While numerous books have been written on earthquakes, earthquake resistance design, and seismic analysis and design of structures, none have been tailored for advanced students and practitioners, and those who would like to have most of the important aspects of seismic analysis in one place. With this book, readers will gain proficiencies in the following: fundamentals of seismology that all structural engineers must know; various forms of seismic inputs; different types of seismic analysis like, time and frequency domain analyses, spectral analysis of structures for random ground motion, response spectrum method of analysis; equivalent lateral load analysis as given in earthquake codes; inelastic response analysis and the concept of ductility; ground response analysis and seismic soil structure interaction; seismic reliability analysis of structures; and control of seismic response of structures. Provides comprehensive coverage, from seismology to seismic control Contains useful empirical equations often required in the seismic analysis of structures Outlines explicit steps for seismic analysis of MDOF systems with multi support excitations Works through solved problems to illustrate different concepts Makes use of MATLAB, SAP2000 and ABAQUAS in solving example problems of the book Provides numerous exercise problems to aid understanding of the subject As one of the first books to present such a comprehensive treatment of the topic, Seismic Analysis of Structures is ideal for postgraduates and researchers in Earthquake Engineering, Structural Dynamics, and Geotechnical Earthquake Engineering. Developed for classroom use, the book can also be used for advanced undergraduate students planning for a career or further study in the subject area. The book will also better equip structural engineering consultants and practicing engineers in the use of standard software for seismic analysis of buildings, bridges, dams, and towers. Lecture materials for instructors available at www.wiley.com/go/dattaseismic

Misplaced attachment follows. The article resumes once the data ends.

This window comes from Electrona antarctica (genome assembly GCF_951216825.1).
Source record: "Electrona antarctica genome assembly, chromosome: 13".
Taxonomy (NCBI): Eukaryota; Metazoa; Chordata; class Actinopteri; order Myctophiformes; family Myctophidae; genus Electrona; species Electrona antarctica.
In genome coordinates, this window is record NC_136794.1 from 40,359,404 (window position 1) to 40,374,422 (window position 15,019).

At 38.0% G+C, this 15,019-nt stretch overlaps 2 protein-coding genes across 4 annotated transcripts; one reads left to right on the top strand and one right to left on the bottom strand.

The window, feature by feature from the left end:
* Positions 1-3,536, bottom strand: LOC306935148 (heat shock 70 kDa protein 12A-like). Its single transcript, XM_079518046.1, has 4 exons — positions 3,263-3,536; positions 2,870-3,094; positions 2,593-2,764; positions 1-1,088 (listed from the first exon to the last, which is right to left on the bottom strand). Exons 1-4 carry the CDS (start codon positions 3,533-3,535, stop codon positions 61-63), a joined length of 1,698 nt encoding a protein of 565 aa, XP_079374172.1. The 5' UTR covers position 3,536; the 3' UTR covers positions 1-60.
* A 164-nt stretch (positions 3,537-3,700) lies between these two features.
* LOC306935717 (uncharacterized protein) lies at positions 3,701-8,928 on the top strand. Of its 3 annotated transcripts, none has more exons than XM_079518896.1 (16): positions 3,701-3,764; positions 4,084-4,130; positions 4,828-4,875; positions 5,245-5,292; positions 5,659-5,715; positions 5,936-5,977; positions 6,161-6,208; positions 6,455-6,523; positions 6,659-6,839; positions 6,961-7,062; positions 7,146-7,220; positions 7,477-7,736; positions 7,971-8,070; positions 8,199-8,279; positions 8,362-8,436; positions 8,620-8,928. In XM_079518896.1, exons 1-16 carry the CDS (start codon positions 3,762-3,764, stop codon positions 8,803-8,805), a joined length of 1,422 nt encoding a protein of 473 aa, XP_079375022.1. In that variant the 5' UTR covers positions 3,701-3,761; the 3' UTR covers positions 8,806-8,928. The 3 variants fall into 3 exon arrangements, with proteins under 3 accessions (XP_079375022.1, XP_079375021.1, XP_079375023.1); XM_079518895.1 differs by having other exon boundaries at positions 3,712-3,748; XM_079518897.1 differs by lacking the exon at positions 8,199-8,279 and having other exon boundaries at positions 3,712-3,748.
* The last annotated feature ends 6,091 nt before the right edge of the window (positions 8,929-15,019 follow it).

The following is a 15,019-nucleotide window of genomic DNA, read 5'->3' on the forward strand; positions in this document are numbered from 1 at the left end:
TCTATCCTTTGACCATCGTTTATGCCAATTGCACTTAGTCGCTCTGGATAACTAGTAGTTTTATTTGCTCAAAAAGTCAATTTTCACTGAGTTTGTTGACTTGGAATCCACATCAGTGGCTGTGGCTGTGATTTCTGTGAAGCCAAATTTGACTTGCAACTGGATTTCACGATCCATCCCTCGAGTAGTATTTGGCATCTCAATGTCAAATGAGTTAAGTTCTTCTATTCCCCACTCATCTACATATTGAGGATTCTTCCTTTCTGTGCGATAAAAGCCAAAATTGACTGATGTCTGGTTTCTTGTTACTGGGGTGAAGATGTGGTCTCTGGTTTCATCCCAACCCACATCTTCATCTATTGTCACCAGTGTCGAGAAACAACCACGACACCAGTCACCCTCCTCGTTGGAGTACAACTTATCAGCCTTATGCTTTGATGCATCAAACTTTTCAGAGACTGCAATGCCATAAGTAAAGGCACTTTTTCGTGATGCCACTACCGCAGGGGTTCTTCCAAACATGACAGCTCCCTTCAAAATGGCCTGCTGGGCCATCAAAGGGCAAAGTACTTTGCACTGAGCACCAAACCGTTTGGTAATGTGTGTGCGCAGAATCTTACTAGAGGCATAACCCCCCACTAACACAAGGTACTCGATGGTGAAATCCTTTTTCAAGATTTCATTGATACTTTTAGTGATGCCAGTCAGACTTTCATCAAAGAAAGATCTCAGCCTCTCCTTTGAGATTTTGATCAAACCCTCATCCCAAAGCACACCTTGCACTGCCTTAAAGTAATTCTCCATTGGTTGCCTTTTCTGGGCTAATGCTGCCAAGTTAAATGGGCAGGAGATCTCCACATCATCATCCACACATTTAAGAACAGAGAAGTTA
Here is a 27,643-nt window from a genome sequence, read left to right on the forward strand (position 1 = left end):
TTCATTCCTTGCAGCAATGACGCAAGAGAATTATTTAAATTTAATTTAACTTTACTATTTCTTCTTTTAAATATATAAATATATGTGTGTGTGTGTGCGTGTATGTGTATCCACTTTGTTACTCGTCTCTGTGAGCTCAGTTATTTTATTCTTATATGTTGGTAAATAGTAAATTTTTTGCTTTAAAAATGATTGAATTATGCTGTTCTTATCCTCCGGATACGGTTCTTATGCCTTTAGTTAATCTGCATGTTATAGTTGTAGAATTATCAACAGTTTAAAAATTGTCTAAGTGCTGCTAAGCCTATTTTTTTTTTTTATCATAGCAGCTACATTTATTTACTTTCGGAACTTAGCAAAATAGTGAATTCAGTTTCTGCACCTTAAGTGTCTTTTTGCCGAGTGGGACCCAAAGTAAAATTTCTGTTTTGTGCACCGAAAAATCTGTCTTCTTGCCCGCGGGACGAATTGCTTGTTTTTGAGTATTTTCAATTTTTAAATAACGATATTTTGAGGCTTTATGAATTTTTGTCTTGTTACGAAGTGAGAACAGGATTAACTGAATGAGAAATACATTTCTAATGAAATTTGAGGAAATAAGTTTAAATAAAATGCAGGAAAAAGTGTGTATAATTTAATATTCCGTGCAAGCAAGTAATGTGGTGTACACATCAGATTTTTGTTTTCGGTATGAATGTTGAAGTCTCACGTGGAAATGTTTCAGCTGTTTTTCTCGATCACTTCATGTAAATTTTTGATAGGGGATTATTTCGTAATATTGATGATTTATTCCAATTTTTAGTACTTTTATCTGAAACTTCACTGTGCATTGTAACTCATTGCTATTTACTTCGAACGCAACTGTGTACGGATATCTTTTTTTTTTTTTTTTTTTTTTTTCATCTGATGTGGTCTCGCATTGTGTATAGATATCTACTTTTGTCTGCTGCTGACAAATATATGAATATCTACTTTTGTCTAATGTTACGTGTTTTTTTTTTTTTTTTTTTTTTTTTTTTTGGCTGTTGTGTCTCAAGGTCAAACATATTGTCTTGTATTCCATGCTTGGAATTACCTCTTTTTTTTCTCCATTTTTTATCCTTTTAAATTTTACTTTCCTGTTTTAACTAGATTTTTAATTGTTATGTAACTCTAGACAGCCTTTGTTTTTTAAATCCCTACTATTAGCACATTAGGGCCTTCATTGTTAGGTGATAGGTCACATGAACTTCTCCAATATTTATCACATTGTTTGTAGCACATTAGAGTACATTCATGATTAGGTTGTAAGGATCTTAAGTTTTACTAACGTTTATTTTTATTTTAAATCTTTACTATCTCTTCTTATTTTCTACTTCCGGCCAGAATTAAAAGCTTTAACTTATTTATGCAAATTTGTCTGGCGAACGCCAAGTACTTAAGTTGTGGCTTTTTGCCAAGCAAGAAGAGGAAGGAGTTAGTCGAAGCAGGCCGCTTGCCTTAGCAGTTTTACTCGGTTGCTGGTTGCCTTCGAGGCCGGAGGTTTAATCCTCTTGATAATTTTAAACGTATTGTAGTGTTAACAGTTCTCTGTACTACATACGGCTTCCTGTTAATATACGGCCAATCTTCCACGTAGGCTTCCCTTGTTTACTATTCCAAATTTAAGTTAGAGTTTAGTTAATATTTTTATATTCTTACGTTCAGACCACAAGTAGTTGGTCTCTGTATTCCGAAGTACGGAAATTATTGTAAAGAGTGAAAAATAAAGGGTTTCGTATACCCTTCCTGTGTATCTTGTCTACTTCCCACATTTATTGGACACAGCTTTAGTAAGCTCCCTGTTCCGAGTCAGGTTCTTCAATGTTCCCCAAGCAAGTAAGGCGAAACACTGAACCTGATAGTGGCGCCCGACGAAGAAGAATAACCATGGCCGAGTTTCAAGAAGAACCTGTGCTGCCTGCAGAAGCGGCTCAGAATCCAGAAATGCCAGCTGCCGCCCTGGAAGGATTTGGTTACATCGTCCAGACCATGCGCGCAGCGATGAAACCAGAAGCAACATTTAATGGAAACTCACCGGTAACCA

Digital Spectral Analysis provides a single source that offers complete coverage of the spectral analysis domain. This self-contained work includes details on advanced topics that are usually presented in scattered sources throughout the literature. The theoretical principles necessary for the understanding of spectral analysis are discussed in the first four chapters: fundamentals, digital signal processing, estimation in spectral analysis, and time-series models. An entire chapter is devoted to the non-parametric methods most widely used in industry. High resolution methods are detailed in a further four chapters: spectral analysis by stationary time series modeling, minimum variance, and subspace-based estimators. Finally, advanced concepts are the core of the last four chapters: spectral analysis of non-stationary random signals, space time adaptive processing: irregularly sampled data processing, particle filtering and tracking of varying sinusoids. Suitable for students, engineers working in industry, and academics at any level, this book provides a rare complete overview of the spectral analysis domain.